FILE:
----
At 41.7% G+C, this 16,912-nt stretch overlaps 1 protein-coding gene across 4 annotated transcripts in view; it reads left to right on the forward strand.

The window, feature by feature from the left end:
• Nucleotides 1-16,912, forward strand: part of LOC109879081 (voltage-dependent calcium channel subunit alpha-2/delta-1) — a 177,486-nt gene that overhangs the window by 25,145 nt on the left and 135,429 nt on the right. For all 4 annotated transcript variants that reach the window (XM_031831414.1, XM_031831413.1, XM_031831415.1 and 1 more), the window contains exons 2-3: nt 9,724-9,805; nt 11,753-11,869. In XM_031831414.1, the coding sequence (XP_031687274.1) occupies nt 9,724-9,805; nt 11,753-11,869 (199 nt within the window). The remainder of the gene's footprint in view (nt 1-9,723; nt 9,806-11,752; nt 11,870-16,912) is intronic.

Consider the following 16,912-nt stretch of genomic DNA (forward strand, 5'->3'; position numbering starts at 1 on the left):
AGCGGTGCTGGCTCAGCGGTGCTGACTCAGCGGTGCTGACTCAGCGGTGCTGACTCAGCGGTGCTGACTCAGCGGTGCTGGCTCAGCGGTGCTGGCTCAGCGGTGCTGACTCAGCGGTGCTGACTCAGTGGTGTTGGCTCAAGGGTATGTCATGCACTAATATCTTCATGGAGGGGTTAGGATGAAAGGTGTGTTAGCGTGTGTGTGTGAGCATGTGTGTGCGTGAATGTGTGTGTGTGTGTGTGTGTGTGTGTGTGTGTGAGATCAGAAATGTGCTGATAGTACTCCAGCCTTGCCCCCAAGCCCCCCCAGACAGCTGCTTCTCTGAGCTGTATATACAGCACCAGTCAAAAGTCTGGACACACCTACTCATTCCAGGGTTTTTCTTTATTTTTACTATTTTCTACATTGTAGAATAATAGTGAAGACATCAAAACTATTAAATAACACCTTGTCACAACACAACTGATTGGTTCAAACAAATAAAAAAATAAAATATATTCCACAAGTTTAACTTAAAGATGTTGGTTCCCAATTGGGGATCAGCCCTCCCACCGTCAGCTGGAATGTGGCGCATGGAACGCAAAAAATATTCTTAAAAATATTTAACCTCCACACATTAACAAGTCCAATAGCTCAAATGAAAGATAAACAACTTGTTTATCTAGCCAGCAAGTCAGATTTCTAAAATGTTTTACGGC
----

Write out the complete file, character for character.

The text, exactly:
At 41.7% G+C, this 16,912-nt stretch overlaps 1 protein-coding gene across 4 annotated transcripts in view; it reads left to right on the forward strand.

The window, feature by feature from the left end:
• Nucleotides 1-16,912, forward strand: part of LOC109879081 (voltage-dependent calcium channel subunit alpha-2/delta-1) — a 177,486-nt gene that overhangs the window by 25,145 nt on the left and 135,429 nt on the right. For all 4 annotated transcript variants that reach the window (XM_031831414.1, XM_031831413.1, XM_031831415.1 and 1 more), the window contains exons 2-3: nt 9,724-9,805; nt 11,753-11,869. In XM_031831414.1, the coding sequence (XP_031687274.1) occupies nt 9,724-9,805; nt 11,753-11,869 (199 nt within the window). The remainder of the gene's footprint in view (nt 1-9,723; nt 9,806-11,752; nt 11,870-16,912) is intronic.

Consider the following 16,912-nt stretch of genomic DNA (forward strand, 5'->3'; position numbering starts at 1 on the left):
AGCGGTGCTGGCTCAGCGGTGCTGACTCAGCGGTGCTGACTCAGCGGTGCTGACTCAGCGGTGCTGACTCAGCGGTGCTGGCTCAGCGGTGCTGGCTCAGCGGTGCTGACTCAGCGGTGCTGACTCAGTGGTGTTGGCTCAAGGGTATGTCATGCACTAATATCTTCATGGAGGGGTTAGGATGAAAGGTGTGTTAGCGTGTGTGTGTGAGCATGTGTGTGCGTGAATGTGTGTGTGTGTGTGTGTGTGTGTGTGTGTGTGAGATCAGAAATGTGCTGATAGTACTCCAGCCTTGCCCCCAAGCCCCCCCAGACAGCTGCTTCTCTGAGCTGTATATACAGCACCAGTCAAAAGTCTGGACACACCTACTCATTCCAGGGTTTTTCTTTATTTTTACTATTTTCTACATTGTAGAATAATAGTGAAGACATCAAAACTATTAAATAACACCTTGTCACAACACAACTGATTGGTTCAAACAAATAAAAAAATAAAATATATTCCACAAGTTTAACTTAAAGATGTTGGTTCCCAATTGGGGATCAGCCCTCCCACCGTCAGCTGGAATGTGGCGCATGGAACGCAAAAAATATTCTTAAAAATATTTAACCTCCACACATTAACAAGTCCAATAGCTCAAATGAAAGATAAACAACTTGTTTATCTAGCCAGCAAGTCAGATTTCTAAAATGTTTTACGGC